Jointed Virgelle

One of the stops my Rockies students and I made this summer was a dinosaur paleontology tour through the Two Medicine Dinosaur Center in Bynum, Montana. The folks there are very accommodating, and at my request gave the class a bit of stratigraphic context for the dinosaur fossils. For instance, we visited the geologic formation which underlies the dinosaur-bearing Two Medicine Formation: it’s a beach sandstone called the Virgelle Formation. The Virgelle was deposited along the shore of the Western Interior Seaway, a Cretaceous-aged transgression of seawater onto the North American continent.

While our guide Corey discussed the primary structures that showed the unit to be “beachy” to my students, I got distracted by this outcrop:

virgelle_crackedField notebook for scale (long side 18cm).

So what’s so great about this? It struck me as a nice little demonstration of the relationship between stress directions and joint orientations. σ1 is our maximum principal stress direction (i.e., the direction of greatest stress), in this case caused by acceleration due to the force of gravity. σ2 is perpendicular to the screen of your computer (and the plane of the photograph): that is the intermediate principal stress direction. σ3 is our minimum principal stress direction (weakest stress), in this case pushing in from the sides (atmospheric pressure only, no overlying rock weight):

virgelle_cracked_2

By definition, σ1 is greater than σ3.

So we have a low-level confining stress paired up with the differential stress imparted by the heavy rock pushing down on the slab of sandstone beneath it. As long as that difference in stresses is greater than the strength of this weakly lithified Virgelle sandstone, then the rock will break, and the orientation of those breaks will be ~parallel to σ1, and ~perpendicular to the extension direction, σ3:

virgelle_cracked_3

You’ll also note that the bedding planes in the Virgelle sandstone are planes of weakness, accommodating the extension by allowing blocks of sandstone to slip sideways over what amount to small-scale “detachment faults” (low-angle, upper block sliding downward relative to lower block).

So does an understanding of these stress directions and the resulting structures’ orientation do us any good beyond this one lone slab of fractured sandstone?

Indeed it does. Keeping in mind that we are rotating our perspective from horizontal (“side view”) to vertical (“bird’s eye view”), consider the following map of central Asia:

baikal_ext_sigma

As the Indian subcontinent impacts the Eurasian continent, it moves towards the northeast. This results not only in the northwest-southeast-trending Himalayan mountain front at the site of impact, but also in extensional faulting further into the heart of the continent. Down-dropped blocks of crust in desert areas show up as northeast-southwest-striking rift valleys, but in wetter areas, those low-lying cracks fill with water, and show up to us as linear lakes.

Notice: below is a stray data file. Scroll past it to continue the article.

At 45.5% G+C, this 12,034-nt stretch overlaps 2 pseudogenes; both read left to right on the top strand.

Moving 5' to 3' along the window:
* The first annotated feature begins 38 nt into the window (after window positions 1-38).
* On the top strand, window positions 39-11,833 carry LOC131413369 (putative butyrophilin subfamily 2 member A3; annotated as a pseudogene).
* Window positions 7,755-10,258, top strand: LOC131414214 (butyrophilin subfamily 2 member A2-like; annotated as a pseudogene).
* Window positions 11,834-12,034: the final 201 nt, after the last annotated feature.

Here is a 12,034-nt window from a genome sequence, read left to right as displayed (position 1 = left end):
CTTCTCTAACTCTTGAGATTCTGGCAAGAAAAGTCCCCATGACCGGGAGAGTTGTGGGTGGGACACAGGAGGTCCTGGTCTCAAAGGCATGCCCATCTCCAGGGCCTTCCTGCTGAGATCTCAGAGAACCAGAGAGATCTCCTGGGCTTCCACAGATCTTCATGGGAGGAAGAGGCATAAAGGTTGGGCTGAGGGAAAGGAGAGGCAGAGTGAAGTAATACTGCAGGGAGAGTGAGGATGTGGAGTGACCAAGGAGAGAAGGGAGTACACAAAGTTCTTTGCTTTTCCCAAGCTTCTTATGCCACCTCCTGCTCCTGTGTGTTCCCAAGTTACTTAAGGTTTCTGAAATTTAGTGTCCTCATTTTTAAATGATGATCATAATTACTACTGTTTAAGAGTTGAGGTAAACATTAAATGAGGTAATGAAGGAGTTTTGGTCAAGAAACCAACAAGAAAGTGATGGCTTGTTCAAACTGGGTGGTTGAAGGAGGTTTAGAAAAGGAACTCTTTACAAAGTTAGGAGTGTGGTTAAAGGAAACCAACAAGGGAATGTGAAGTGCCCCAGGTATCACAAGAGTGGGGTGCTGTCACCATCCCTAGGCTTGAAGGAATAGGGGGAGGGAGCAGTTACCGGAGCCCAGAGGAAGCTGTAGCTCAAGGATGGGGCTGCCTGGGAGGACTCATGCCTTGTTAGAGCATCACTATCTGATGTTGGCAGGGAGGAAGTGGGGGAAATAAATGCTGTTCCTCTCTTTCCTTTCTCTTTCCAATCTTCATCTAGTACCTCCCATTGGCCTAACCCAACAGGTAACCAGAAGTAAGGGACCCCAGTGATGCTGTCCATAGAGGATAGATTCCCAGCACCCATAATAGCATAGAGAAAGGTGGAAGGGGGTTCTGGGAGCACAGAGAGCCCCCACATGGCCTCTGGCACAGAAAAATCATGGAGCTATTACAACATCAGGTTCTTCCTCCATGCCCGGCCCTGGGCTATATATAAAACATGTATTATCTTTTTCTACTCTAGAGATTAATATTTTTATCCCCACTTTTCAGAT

baikal_ext_lakes

Lake Baikal in Russia is a famous example of this, but Mongolia’s Lake Hovsgol is a smaller version of the same thing. The lakes are oriented with their long axis ~parallel to the σ1 direction, as they have been opened up due to stretching in the σ3 direction.

Caveat blog-reader: The kinematics and dynamics of central Asia are actually a lot more complicated than this simplistic picture I’ve painted. My main point in drawing the parallel between the two examples is that outcrop-scale structures can serve as analogues that can help us understand regional-scale processes.

Crystal ghosts

The first time I went to the Billy Goat Trail (Potomac, Maryland) with geology as the goal (as opposed to mere recreation), it was 2002. The trip was led by a professor at the University of Maryland. I was a graduate T.A. then, and didn’t know anything about the local geology. I remember at the end of the trip, the professor sent us out to search for “kyanite ghosts” (pseudomorphs of sericite after kyanite, produced during retrograde metamorphism). We didn’t find them on that trip, but the evocative phrase “kyanite ghost” stuck in my head.

Several years later, after I had cultivated a deeper understanding of the story told by Billy Goat Trail rocks, I was poking around in the area near the trail’s “emergency exit,” and found something that fit the “kyanite ghost” bill. I took a photograph of it:

ghosts_3

My next step was to confirm what I found with my mentor and local rock guru, the geologist E-an Zen. E-an had been training me to take over leading geology hikes as a volunteer for C&O Canal National Historical Park. I e-mailed him the photo above. E-an wrote back to congratulate me on finding and photographing the exact same outcrop that was used in Cliff Hopson’s 1964 book The Crystalline Rocks of Howard and Montgomery Counties to illustrate the pseudomorphs. Hopson used a pencil for scale, and I used a Swiss Army knife, but otherwise the photos are identically composed:

hopsonImage: Plate 20, Figure 2; Hopson (1964)

That’s pretty uncanny, eh? Two photos taken just over half a century apart, of the exact same square foot of clue-bearing rock.

So, we have here large, bladed crystals that formed as porphyroblasts of metamorphic minerals during prograde (↑P,↑T)  metamorphism, then those same porphyroblasts found themselves unstable as temperatures and pressures dropped (retrograde metamorphism; ↓P,↓T). Their elemental constituents found themselves in disequilibrium, re-reacted, and formed new minerals which occupied the same space and shape as the large, bladed porphyroblasts. Today, you’ll finded that these “large, bladed crystals” are really aggregates of sericite (super-fine-grained muscovite).